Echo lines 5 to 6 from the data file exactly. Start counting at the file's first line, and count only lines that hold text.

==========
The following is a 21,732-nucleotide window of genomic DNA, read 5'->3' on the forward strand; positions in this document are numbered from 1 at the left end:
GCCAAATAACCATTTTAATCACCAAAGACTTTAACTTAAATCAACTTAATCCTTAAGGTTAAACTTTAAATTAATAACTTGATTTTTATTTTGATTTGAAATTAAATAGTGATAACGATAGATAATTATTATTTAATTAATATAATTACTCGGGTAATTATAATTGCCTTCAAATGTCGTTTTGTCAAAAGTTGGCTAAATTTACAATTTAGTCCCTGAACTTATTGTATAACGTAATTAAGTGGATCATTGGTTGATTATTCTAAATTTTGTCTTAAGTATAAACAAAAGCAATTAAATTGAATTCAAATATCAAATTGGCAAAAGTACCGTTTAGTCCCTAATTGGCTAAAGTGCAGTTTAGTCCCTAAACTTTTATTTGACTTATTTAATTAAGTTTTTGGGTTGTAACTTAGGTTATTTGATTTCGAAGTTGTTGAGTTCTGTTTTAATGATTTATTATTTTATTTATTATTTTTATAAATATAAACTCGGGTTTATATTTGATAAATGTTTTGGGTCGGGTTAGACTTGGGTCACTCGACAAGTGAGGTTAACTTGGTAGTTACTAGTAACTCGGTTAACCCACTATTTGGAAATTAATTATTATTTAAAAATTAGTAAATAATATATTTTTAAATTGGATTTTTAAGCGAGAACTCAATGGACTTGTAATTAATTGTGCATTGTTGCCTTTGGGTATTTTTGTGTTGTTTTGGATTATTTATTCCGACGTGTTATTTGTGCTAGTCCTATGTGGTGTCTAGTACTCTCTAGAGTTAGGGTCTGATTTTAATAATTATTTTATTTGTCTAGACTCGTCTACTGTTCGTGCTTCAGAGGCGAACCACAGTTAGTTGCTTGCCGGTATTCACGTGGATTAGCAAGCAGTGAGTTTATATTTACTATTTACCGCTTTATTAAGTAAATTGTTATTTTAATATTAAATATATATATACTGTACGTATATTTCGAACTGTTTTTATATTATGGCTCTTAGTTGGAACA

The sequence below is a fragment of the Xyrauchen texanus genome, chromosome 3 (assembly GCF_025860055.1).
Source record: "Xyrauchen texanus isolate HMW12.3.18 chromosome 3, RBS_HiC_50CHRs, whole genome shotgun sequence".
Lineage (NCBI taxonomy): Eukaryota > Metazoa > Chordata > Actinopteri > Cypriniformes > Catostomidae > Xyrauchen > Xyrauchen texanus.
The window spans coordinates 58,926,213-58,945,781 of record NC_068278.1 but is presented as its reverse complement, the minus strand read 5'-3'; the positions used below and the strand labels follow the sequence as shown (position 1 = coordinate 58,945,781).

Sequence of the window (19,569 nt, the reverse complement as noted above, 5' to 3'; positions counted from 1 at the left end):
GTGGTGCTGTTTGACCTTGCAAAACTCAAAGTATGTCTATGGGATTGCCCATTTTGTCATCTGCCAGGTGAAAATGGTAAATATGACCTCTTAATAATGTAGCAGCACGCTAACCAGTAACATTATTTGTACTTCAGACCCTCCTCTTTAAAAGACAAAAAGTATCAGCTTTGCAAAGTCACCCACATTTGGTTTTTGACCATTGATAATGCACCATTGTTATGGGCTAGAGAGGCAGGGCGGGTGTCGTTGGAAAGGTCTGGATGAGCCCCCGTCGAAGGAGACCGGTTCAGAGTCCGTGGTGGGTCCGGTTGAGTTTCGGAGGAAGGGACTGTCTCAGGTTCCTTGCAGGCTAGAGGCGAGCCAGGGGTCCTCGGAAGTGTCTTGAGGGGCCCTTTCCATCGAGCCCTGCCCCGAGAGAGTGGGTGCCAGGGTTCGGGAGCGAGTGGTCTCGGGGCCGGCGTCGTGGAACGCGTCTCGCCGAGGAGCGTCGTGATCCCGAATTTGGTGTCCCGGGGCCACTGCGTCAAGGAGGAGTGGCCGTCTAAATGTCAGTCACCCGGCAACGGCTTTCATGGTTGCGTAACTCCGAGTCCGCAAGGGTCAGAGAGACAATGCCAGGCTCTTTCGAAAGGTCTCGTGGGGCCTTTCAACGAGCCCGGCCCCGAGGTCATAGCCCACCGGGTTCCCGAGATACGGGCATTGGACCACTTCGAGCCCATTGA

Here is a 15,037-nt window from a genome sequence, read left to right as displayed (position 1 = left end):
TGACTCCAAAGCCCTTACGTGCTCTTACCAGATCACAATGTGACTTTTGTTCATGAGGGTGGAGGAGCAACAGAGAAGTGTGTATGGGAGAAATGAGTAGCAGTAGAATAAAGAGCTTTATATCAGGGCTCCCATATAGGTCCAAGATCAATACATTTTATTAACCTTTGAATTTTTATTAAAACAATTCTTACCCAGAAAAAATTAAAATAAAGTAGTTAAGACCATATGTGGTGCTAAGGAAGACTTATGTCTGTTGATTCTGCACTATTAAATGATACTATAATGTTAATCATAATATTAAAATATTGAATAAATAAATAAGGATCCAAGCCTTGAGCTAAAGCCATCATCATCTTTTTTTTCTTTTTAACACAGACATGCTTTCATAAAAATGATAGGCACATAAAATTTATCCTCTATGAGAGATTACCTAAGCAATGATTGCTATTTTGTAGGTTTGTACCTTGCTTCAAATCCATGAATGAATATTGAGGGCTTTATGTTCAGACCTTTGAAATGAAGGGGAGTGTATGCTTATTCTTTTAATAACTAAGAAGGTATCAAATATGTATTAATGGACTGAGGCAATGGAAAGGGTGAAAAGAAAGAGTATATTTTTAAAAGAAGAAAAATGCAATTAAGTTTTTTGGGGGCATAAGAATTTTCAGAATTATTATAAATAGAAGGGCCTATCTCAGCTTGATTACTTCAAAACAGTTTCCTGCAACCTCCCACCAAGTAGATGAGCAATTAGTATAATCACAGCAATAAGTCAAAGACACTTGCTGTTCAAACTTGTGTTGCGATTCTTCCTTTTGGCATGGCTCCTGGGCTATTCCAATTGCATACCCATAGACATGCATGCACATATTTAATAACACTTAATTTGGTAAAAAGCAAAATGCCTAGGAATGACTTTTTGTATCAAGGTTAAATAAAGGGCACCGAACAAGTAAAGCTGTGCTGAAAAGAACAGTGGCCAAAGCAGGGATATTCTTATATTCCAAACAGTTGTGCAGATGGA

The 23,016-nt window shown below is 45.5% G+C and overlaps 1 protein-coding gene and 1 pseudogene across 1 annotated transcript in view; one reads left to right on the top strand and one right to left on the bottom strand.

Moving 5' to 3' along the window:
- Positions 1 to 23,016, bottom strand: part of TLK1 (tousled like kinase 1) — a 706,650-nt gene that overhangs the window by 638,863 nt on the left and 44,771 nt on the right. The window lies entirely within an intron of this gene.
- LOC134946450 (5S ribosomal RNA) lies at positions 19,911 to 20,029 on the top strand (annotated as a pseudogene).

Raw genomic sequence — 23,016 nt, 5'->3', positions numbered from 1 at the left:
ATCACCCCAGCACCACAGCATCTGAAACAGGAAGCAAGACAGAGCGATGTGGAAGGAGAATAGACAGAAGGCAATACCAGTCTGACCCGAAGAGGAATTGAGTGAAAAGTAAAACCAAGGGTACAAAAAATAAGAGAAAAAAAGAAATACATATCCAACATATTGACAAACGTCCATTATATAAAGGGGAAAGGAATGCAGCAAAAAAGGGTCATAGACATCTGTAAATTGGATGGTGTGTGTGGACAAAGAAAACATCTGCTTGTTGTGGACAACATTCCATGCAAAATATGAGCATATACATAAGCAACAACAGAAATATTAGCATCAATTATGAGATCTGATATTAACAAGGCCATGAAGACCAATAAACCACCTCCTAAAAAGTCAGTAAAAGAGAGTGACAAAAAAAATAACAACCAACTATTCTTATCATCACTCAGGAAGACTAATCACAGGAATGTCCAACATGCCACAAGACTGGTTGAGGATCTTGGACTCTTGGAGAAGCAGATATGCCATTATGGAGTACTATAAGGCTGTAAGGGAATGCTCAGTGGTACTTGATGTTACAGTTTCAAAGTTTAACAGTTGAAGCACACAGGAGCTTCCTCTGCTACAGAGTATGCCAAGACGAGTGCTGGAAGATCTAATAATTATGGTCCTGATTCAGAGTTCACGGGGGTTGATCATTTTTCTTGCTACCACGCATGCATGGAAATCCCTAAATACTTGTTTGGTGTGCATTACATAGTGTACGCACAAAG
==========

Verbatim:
Lineage (NCBI taxonomy): Eukaryota > Metazoa > Chordata > Actinopteri > Cypriniformes > Catostomidae > Xyrauchen > Xyrauchen texanus.
The window spans coordinates 58,926,213-58,945,781 of record NC_068278.1 but is presented as its reverse complement, the minus strand read 5'-3'; the positions used below and the strand labels follow the sequence as shown (position 1 = coordinate 58,945,781).